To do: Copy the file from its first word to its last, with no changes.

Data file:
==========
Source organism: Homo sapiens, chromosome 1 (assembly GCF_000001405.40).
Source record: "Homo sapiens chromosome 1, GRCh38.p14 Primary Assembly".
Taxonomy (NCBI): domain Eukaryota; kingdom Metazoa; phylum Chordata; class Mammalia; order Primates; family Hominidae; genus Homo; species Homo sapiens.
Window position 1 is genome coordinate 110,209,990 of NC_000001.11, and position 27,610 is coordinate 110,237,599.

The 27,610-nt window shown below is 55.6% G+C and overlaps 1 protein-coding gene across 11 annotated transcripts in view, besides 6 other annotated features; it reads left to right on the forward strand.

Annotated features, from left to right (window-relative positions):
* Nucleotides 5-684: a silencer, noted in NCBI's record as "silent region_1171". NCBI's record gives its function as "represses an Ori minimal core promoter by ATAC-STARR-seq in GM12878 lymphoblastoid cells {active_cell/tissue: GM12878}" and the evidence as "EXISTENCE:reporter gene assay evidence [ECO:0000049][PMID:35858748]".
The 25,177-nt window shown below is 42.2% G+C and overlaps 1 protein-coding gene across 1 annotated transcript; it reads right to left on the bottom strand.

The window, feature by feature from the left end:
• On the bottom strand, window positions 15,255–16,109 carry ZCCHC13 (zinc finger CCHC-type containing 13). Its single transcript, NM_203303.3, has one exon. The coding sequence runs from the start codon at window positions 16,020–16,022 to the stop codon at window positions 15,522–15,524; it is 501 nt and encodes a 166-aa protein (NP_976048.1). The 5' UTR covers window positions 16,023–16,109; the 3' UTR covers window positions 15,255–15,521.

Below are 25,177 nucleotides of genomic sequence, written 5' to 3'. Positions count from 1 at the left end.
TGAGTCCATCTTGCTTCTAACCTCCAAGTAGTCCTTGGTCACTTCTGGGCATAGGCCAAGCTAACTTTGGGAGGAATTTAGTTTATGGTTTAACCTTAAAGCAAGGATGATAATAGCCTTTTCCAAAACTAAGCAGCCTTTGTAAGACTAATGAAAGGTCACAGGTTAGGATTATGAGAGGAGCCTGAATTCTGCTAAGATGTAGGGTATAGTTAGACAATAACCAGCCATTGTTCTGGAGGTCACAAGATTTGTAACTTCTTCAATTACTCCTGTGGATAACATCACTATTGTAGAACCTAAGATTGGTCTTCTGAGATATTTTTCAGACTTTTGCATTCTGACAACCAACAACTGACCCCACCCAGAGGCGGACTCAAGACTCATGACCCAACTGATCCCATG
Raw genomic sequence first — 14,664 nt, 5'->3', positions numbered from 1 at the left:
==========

Source organism: Homo sapiens, chromosome 1 (assembly GCF_000001405.40).
Source record: "Homo sapiens chromosome 1, GRCh38.p14 Primary Assembly".
Taxonomy (NCBI): domain Eukaryota; kingdom Metazoa; phylum Chordata; class Mammalia; order Primates; family Hominidae; genus Homo; species Homo sapiens.
Window position 1 is genome coordinate 110,209,990 of NC_000001.11, and position 27,610 is coordinate 110,237,599.

The 27,610-nt window shown below is 55.6% G+C and overlaps 1 protein-coding gene across 11 annotated transcripts in view, besides 6 other annotated features; it reads left to right on the forward strand.

Annotated features, from left to right (window-relative positions):
* Nucleotides 5-684: a silencer, noted in NCBI's record as "silent region_1171". NCBI's record gives its function as "represses an Ori minimal core promoter by ATAC-STARR-seq in GM12878 lymphoblastoid cells {active_cell/tissue: GM12878}" and the evidence as "EXISTENCE:reporter gene assay evidence [ECO:0000049][PMID:35858748]".
The 25,177-nt window shown below is 42.2% G+C and overlaps 1 protein-coding gene across 1 annotated transcript; it reads right to left on the bottom strand.

The window, feature by feature from the left end:
• On the bottom strand, window positions 15,255–16,109 carry ZCCHC13 (zinc finger CCHC-type containing 13). Its single transcript, NM_203303.3, has one exon. The coding sequence runs from the start codon at window positions 16,020–16,022 to the stop codon at window positions 15,522–15,524; it is 501 nt and encodes a 166-aa protein (NP_976048.1). The 5' UTR covers window positions 16,023–16,109; the 3' UTR covers window positions 15,255–15,521.

Below are 25,177 nucleotides of genomic sequence, written 5' to 3'. Positions count from 1 at the left end.
TGAGTCCATCTTGCTTCTAACCTCCAAGTAGTCCTTGGTCACTTCTGGGCATAGGCCAAGCTAACTTTGGGAGGAATTTAGTTTATGGTTTAACCTTAAAGCAAGGATGATAATAGCCTTTTCCAAAACTAAGCAGCCTTTGTAAGACTAATGAAAGGTCACAGGTTAGGATTATGAGAGGAGCCTGAATTCTGCTAAGATGTAGGGTATAGTTAGACAATAACCAGCCATTGTTCTGGAGGTCACAAGATTTGTAACTTCTTCAATTACTCCTGTGGATAACATCACTATTGTAGAACCTAAGATTGGTCTTCTGAGATATTTTTCAGACTTTTGCATTCTGACAACCAACAACTGACCCCACCCAGAGGCGGACTCAAGACTCATGACCCAACTGATCCCATG
Raw genomic sequence first — 14,664 nt, 5'->3', positions numbered from 1 at the left: